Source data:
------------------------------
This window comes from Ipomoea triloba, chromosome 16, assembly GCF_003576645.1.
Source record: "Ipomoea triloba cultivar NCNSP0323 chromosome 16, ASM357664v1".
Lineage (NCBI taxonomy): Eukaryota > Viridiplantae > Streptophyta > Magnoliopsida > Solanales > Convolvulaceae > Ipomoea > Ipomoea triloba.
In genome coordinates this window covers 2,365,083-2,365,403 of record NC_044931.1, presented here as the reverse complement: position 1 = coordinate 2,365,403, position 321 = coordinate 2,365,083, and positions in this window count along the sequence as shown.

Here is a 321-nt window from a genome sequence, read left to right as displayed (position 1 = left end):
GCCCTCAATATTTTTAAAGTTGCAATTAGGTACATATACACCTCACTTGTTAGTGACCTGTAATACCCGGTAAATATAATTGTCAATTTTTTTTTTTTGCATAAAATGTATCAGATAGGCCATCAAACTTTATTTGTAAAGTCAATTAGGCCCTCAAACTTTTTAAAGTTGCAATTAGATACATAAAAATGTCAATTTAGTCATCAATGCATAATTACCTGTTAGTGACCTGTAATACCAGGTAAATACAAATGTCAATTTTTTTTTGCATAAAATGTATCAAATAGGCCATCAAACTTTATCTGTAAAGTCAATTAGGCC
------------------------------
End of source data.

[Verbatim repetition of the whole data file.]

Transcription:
This window comes from Ipomoea triloba, chromosome 16, assembly GCF_003576645.1.
Source record: "Ipomoea triloba cultivar NCNSP0323 chromosome 16, ASM357664v1".
Lineage (NCBI taxonomy): Eukaryota > Viridiplantae > Streptophyta > Magnoliopsida > Solanales > Convolvulaceae > Ipomoea > Ipomoea triloba.
In genome coordinates this window covers 2,365,083-2,365,403 of record NC_044931.1, presented here as the reverse complement: position 1 = coordinate 2,365,403, position 321 = coordinate 2,365,083, and positions in this window count along the sequence as shown.

Here is a 321-nt window from a genome sequence, read left to right as displayed (position 1 = left end):
GCCCTCAATATTTTTAAAGTTGCAATTAGGTACATATACACCTCACTTGTTAGTGACCTGTAATACCCGGTAAATATAATTGTCAATTTTTTTTTTTTGCATAAAATGTATCAGATAGGCCATCAAACTTTATTTGTAAAGTCAATTAGGCCCTCAAACTTTTTAAAGTTGCAATTAGATACATAAAAATGTCAATTTAGTCATCAATGCATAATTACCTGTTAGTGACCTGTAATACCAGGTAAATACAAATGTCAATTTTTTTTTGCATAAAATGTATCAAATAGGCCATCAAACTTTATCTGTAAAGTCAATTAGGCC